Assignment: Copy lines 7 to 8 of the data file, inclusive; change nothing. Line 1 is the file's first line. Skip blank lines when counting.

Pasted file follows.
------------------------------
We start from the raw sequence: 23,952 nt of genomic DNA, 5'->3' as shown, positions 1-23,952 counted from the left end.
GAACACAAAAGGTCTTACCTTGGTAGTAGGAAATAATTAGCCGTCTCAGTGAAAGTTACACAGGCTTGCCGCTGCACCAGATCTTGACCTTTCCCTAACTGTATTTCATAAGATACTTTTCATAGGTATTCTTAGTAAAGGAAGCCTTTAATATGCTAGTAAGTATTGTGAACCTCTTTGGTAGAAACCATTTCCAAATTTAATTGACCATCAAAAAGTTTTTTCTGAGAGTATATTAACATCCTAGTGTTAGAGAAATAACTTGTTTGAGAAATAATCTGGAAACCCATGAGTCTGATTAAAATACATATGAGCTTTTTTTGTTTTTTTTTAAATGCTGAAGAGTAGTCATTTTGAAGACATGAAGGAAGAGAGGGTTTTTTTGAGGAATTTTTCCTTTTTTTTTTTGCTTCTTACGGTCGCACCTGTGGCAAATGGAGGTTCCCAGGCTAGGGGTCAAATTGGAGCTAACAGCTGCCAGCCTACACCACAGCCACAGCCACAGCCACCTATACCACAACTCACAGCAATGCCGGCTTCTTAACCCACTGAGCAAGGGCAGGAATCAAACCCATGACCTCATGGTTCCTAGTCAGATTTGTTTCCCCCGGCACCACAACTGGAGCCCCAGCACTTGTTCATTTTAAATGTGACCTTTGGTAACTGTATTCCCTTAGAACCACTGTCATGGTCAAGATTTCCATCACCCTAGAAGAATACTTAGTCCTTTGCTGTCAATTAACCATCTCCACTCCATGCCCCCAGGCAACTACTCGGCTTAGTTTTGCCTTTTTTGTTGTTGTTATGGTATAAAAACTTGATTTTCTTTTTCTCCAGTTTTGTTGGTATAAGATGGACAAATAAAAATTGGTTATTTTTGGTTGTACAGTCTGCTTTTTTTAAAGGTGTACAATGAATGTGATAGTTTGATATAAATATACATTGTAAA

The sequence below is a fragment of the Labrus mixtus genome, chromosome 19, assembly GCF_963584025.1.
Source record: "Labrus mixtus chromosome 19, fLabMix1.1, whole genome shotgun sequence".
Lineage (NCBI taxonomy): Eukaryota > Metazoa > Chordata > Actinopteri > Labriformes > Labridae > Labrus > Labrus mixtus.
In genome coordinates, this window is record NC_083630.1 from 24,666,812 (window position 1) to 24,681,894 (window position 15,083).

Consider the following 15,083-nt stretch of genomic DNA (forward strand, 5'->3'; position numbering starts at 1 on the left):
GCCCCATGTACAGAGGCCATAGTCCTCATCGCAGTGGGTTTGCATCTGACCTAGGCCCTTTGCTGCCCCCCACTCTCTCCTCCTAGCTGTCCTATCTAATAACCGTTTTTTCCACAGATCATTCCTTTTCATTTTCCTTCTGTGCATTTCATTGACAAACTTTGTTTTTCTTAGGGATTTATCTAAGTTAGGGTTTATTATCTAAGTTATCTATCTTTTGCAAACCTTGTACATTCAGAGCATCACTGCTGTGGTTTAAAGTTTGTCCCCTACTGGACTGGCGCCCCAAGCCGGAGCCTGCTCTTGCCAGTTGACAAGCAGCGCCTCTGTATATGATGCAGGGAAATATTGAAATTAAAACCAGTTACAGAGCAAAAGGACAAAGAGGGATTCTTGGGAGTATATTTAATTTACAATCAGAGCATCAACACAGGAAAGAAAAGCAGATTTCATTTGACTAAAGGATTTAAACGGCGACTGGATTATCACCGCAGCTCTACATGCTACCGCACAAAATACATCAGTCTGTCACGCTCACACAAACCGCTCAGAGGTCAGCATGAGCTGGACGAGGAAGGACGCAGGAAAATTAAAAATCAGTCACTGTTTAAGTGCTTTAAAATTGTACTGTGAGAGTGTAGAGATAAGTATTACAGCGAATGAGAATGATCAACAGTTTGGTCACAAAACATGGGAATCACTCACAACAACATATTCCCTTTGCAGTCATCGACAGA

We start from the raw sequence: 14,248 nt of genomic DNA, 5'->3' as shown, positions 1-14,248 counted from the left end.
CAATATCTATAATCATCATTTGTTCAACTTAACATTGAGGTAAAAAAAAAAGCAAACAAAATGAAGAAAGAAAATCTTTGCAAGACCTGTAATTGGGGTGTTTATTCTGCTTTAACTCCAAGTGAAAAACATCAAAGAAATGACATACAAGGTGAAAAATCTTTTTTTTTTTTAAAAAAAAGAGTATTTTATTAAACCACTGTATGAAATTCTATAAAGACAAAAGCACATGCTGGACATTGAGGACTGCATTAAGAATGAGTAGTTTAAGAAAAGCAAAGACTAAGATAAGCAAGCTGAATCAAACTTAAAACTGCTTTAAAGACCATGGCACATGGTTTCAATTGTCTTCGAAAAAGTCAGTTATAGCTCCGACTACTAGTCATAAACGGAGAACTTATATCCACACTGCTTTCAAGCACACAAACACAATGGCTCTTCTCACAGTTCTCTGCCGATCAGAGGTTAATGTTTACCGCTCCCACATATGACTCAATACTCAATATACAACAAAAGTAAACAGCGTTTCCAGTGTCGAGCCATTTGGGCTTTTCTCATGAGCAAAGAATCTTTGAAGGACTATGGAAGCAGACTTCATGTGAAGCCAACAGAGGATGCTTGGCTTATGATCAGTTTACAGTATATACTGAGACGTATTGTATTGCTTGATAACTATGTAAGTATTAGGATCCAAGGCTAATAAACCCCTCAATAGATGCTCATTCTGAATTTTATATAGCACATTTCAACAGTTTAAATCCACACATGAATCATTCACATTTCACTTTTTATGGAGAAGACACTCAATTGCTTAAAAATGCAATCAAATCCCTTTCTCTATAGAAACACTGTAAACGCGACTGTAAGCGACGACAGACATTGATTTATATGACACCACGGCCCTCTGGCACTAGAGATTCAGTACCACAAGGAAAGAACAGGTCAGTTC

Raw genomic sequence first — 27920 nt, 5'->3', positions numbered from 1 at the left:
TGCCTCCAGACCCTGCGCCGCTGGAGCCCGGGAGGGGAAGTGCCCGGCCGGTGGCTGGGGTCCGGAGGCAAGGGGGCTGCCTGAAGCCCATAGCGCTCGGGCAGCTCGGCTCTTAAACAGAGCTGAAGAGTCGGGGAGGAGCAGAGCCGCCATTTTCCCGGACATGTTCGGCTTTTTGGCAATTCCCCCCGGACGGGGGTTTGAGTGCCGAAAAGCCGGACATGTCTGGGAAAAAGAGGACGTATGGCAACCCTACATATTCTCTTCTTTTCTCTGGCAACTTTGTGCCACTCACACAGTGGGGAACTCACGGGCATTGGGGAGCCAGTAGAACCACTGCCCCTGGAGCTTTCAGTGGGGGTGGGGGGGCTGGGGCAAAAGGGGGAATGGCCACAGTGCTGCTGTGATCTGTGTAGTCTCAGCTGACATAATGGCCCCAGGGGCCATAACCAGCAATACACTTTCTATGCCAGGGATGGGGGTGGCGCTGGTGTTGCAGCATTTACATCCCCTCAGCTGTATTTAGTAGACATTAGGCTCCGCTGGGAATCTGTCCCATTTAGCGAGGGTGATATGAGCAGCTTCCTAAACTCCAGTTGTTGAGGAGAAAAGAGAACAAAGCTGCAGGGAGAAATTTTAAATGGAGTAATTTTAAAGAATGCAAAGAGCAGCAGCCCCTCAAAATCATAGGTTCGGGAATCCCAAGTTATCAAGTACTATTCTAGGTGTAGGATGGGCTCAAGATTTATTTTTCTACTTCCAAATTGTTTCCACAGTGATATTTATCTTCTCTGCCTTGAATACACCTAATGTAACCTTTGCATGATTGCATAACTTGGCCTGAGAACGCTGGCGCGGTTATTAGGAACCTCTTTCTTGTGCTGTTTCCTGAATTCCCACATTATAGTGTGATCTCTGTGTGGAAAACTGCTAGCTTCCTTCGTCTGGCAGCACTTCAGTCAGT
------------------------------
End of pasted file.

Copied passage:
Consider the following 15,083-nt stretch of genomic DNA (forward strand, 5'->3'; position numbering starts at 1 on the left):
GCCCCATGTACAGAGGCCATAGTCCTCATCGCAGTGGGTTTGCATCTGACCTAGGCCCTTTGCTGCCCCCCACTCTCTCCTCCTAGCTGTCCTATCTAATAACCGTTTTTTCCACAGATCATTCCTTTTCATTTTCCTTCTGTGCATTTCATTGACAAACTTTGTTTTTCTTAGGGATTTATCTAAGTTAGGGTTTATTATCTAAGTTATCTATCTTTTGCAAACCTTGTACATTCAGAGCATCACTGCTGTGGTTTAAAGTTTGTCCCCTACTGGACTGGCGCCCCAAGCCGGAGCCTGCTCTTGCCAGTTGACAAGCAGCGCCTCTGTATATGATGCAGGGAAATATTGAAATTAAAACCAGTTACAGAGCAAAAGGACAAAGAGGGATTCTTGGGAGTATATTTAATTTACAATCAGAGCATCAACACAGGAAAGAAAAGCAGATTTCATTTGACTAAAGGATTTAAACGGCGACTGGATTATCACCGCAGCTCTACATGCTACCGCACAAAATACATCAGTCTGTCACGCTCACACAAACCGCTCAGAGGTCAGCATGAGCTGGACGAGGAAGGACGCAGGAAAATTAAAAATCAGTCACTGTTTAAGTGCTTTAAAATTGTACTGTGAGAGTGTAGAGATAAGTATTACAGCGAATGAGAATGATCAACAGTTTGGTCACAAAACATGGGAATCACTCACAACAACATATTCCCTTTGCAGTCATCGACAGA